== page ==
3D printer manufacturer MakeX has already enjoyed Kickstarter success for its previous 3D printer crowdfunding campaigns – the first in 2014 for its M-One DLP 3D printer, and the second last year for its high-resolution M-Jewelry DLP 3D printer.
When MakeX launched its third Kickstarter campaign last month for the portable MIGO, which is the company’s first FDM 3D printer, it was easy to anticipate another success, and on all fronts, MakeX is delivering.
What’s unique about the MIGO 3D printer, which actually comes in two sizes, is its portability – the compact FDM 3D printer weighs less than one kilo. But even more than its small size is the fact that the MIGO is extremely well-suited for daily use, and can easily travel, thanks to its portable battery and mobile 3D printing backpack, which was, as MakeX tells us, customized for Migo.
“Migo is a portable printer and can be used at home, office, studio, etc. But we do not want it to be confined to indoor use,” MakeX told 3DPrint.com.
You can see that the MIGO 3D printer is the perfect choice for daily on-the-go 3D printing, as it fits snugly inside a see-through backpack that will become available for purchase after production has begun.
MakeX tells us, “We only need to put Migo inside, power it on and to start walking while printing. The users can purchase the backpack after we finish its batch production.”
The 3D printer is made out of lightweight aluminum, with a modular design and a handle, which is available in a variety of colors – all the better to carry it on your back or in your hand. The user-friendly MIGO, currently available in silver but with more color choices coming later, is of the plug and play variety, with just one button to worry about. Additionally, the extruder head’s power cord, the signal cable, and a few other components were all consolidated into a single TYPE-C for instant 3D printing.
The MIGO features a 10 x 12 x 10 cm build volume, while the MIGO L’s is 15 x 15 x 15 cm. The portable 3D printer is equipped with a heated platform and high-quality linear guidance, thanks to the print head’s patented location system and auto-leveling function.
Speaking of the print head, the MIGO offers you the option of replacing it with a 500 mw laser engraver, which is able to engrave soft surfaces such as wood, leather, plastic, and even food.
Because the MIGO 3D printer has such high stability, it can print anywhere from 100 mm per second to 200 mm per second, and still produce a smooth print. The smooth surfaces, and consistent precision, are also due to the nozzle’s 0.4 mm diameter and 0.05 mm layer resolution. Its built-in camera monitors the entire 3D printing process, and because the MIGO is WiFi-enabled, you can enjoy a wireless connection, though it is also equipped with Ethernet.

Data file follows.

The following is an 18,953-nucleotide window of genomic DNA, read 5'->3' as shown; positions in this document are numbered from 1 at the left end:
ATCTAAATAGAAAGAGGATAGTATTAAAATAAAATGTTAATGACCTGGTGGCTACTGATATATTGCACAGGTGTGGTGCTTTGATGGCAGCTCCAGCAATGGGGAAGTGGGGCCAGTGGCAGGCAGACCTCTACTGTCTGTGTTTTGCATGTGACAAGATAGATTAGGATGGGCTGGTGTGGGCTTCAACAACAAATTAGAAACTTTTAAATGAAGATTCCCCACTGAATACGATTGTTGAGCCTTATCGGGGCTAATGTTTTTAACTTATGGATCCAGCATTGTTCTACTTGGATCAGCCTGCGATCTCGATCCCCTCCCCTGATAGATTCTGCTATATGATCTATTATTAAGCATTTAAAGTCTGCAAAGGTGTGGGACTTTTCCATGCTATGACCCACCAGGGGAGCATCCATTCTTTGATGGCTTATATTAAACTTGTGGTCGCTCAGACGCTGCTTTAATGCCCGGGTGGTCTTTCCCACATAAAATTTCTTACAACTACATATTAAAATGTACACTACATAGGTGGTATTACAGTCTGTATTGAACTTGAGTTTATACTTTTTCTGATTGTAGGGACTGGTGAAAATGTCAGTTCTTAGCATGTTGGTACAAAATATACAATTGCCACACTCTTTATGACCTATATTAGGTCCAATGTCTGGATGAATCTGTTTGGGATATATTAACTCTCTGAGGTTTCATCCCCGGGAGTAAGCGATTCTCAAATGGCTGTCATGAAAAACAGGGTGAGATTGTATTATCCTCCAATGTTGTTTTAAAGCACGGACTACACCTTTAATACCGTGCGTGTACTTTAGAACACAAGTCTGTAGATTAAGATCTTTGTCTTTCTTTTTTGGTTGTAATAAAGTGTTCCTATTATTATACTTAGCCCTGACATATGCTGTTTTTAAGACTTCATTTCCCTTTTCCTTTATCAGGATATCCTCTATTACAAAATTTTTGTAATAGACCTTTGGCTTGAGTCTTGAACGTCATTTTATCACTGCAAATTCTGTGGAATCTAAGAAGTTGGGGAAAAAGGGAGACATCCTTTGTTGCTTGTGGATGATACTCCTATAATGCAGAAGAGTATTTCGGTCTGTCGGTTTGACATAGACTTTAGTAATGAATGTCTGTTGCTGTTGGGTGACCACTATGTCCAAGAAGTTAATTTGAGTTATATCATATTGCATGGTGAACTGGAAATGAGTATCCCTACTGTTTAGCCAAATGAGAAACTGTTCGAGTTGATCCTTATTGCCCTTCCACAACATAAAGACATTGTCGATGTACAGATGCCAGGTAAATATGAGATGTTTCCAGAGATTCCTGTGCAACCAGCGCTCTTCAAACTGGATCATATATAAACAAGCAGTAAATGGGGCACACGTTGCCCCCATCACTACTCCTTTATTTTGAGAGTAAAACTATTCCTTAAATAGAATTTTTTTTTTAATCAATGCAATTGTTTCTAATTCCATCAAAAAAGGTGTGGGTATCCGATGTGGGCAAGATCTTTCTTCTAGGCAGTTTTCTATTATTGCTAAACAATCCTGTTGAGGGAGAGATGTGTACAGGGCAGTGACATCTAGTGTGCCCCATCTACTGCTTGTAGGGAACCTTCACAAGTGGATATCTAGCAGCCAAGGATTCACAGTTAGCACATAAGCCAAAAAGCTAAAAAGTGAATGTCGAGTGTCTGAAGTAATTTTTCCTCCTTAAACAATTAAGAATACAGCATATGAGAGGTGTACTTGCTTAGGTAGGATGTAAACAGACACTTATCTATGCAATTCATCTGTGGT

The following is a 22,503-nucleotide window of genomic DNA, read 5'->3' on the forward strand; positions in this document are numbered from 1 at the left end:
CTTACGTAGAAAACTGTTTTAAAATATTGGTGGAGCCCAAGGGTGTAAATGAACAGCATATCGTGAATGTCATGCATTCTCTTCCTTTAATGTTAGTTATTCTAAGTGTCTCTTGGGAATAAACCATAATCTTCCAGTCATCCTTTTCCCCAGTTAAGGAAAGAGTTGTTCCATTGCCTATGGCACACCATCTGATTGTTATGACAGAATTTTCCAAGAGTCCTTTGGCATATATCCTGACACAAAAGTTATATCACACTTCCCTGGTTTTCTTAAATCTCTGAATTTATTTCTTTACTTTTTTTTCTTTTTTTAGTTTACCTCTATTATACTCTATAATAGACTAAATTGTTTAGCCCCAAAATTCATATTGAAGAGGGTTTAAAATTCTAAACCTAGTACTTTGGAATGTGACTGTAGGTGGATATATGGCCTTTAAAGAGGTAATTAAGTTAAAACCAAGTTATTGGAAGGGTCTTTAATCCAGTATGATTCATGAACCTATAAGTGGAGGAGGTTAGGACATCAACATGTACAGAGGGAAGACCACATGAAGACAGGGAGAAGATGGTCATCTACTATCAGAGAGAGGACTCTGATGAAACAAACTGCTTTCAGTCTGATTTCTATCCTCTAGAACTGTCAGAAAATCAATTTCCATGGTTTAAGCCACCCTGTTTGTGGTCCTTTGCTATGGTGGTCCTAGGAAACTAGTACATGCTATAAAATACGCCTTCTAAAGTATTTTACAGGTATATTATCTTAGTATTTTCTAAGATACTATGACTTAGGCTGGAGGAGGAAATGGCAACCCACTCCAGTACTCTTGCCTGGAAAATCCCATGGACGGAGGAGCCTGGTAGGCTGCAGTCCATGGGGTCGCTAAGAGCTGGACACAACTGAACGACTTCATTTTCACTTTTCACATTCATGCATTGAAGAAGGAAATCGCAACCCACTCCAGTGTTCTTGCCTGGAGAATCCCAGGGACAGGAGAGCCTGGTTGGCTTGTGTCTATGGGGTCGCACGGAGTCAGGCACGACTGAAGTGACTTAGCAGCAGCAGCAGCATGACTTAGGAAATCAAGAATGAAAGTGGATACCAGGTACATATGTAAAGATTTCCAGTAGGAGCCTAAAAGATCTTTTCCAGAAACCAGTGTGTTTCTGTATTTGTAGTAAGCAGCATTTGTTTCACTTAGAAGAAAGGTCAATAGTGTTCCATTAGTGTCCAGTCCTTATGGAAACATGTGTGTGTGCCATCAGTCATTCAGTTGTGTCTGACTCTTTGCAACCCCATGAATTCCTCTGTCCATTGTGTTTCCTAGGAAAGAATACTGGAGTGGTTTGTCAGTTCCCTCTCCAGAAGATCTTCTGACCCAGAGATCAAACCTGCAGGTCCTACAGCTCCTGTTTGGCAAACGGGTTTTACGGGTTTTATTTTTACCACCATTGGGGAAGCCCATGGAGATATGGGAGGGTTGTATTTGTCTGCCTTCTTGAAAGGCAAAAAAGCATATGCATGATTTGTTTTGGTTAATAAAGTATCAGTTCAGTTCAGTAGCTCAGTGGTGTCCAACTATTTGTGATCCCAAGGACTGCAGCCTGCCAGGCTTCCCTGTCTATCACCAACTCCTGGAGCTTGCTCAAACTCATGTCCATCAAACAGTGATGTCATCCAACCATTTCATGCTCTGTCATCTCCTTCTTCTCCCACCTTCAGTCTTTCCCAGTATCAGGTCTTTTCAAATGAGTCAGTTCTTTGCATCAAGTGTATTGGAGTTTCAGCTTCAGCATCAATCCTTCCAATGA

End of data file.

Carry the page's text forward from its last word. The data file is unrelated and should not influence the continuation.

The 3D printer’s user-friendly Xmaker software lets users create and manage their own files, and also includes an OLED screen. Additional features include:
- Batch printing: pre-processed files allow you to check and adjust printing parameters and control, so you can print different models at the same time.
- Teaching mode: just scan the MIGO’s QR code to operate it in the classroom or office.
- Generative design app: choose your model, then print directly or modify it so it better fits your life.
Following the MIGO’s successful funding on Kickstarter, MakeX will be able to add more functions, such as dual printing heads, touch screens, and CNC heads. The campaign still has a week to go and has already exceeded its $100,000 funding goal by more than $30,000.
There are still a lot of Super Early Bird rewards left – a pledge of $219 will get you the MIGO 3D printer and a 500 g spool of 1.75 mm filament. For an extra $80, you can also get the optional laser engraver. You can check out the campaign video below and the Kickstarter here.
Discuss this and other 3D printing topics at 3DPrintBoard.com or share your thoughts in the Facebook comments below.[Images: MakeX]
You May Also Like
Argonne National Lab Tests Weather Stations with Low-Cost Sensors and 3D Printed Components
For two years right out of college, I worked as an associate producer at a local CBS affiliate, and spent a lot of time learning the ins and outs of...
LLNL Researchers Bioprint Living Aneurysm and Watch it Heal Post-Op
Cerebral aneurysms, caused by the artery walls in the brain weakening, affect roughly one in every 50 people in the US, and are distinguished by a bulging blood vessel, which...
I-nteract Allows User to Design, Feel and 3D Print Objects in Mixed Reality
Due to their general ubiquity, it may not be readily apparent just how unintuitive computers are for the process of 3D computer aided design (CAD). A mouse or trackpad along...
Smallest 3D Printed Boat Yields Possibilities for Nanotechnology
We’ve seen some big 3D printed Benchy boats before, but I bet you’ve never seen one this small! A team of researchers from Leiden University in the Netherlands have published...
View our broad assortment of in house and third party products.